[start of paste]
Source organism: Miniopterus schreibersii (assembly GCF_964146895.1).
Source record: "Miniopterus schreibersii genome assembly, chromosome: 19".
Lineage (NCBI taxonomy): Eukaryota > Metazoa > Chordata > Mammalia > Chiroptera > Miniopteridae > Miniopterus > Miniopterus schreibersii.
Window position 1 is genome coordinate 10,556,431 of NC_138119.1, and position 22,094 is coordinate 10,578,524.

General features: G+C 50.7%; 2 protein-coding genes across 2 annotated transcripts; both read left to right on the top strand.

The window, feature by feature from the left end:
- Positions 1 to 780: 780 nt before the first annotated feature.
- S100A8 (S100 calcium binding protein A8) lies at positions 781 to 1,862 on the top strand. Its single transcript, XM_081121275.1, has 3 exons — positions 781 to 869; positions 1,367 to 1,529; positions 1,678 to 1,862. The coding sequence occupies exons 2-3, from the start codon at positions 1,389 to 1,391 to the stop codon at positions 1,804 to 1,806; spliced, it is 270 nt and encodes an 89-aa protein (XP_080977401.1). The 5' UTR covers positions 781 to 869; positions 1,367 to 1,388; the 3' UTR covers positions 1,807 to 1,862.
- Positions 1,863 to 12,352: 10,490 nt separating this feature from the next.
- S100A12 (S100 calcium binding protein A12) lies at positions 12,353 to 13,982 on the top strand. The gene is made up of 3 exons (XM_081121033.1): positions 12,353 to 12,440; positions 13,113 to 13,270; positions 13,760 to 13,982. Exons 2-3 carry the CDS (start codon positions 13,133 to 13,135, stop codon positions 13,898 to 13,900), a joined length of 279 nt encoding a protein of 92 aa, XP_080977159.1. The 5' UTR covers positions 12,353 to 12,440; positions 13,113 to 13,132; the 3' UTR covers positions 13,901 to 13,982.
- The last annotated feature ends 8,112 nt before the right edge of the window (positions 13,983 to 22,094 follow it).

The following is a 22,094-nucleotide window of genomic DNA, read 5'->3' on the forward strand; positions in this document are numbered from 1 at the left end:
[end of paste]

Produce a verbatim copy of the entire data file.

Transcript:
Source organism: Miniopterus schreibersii (assembly GCF_964146895.1).
Source record: "Miniopterus schreibersii genome assembly, chromosome: 19".
Lineage (NCBI taxonomy): Eukaryota > Metazoa > Chordata > Mammalia > Chiroptera > Miniopteridae > Miniopterus > Miniopterus schreibersii.
Window position 1 is genome coordinate 10,556,431 of NC_138119.1, and position 22,094 is coordinate 10,578,524.

General features: G+C 50.7%; 2 protein-coding genes across 2 annotated transcripts; both read left to right on the top strand.

The window, feature by feature from the left end:
- Positions 1 to 780: 780 nt before the first annotated feature.
- S100A8 (S100 calcium binding protein A8) lies at positions 781 to 1,862 on the top strand. Its single transcript, XM_081121275.1, has 3 exons — positions 781 to 869; positions 1,367 to 1,529; positions 1,678 to 1,862. The coding sequence occupies exons 2-3, from the start codon at positions 1,389 to 1,391 to the stop codon at positions 1,804 to 1,806; spliced, it is 270 nt and encodes an 89-aa protein (XP_080977401.1). The 5' UTR covers positions 781 to 869; positions 1,367 to 1,388; the 3' UTR covers positions 1,807 to 1,862.
- Positions 1,863 to 12,352: 10,490 nt separating this feature from the next.
- S100A12 (S100 calcium binding protein A12) lies at positions 12,353 to 13,982 on the top strand. The gene is made up of 3 exons (XM_081121033.1): positions 12,353 to 12,440; positions 13,113 to 13,270; positions 13,760 to 13,982. Exons 2-3 carry the CDS (start codon positions 13,133 to 13,135, stop codon positions 13,898 to 13,900), a joined length of 279 nt encoding a protein of 92 aa, XP_080977159.1. The 5' UTR covers positions 12,353 to 12,440; positions 13,113 to 13,132; the 3' UTR covers positions 13,901 to 13,982.
- The last annotated feature ends 8,112 nt before the right edge of the window (positions 13,983 to 22,094 follow it).

The following is a 22,094-nucleotide window of genomic DNA, read 5'->3' on the forward strand; positions in this document are numbered from 1 at the left end: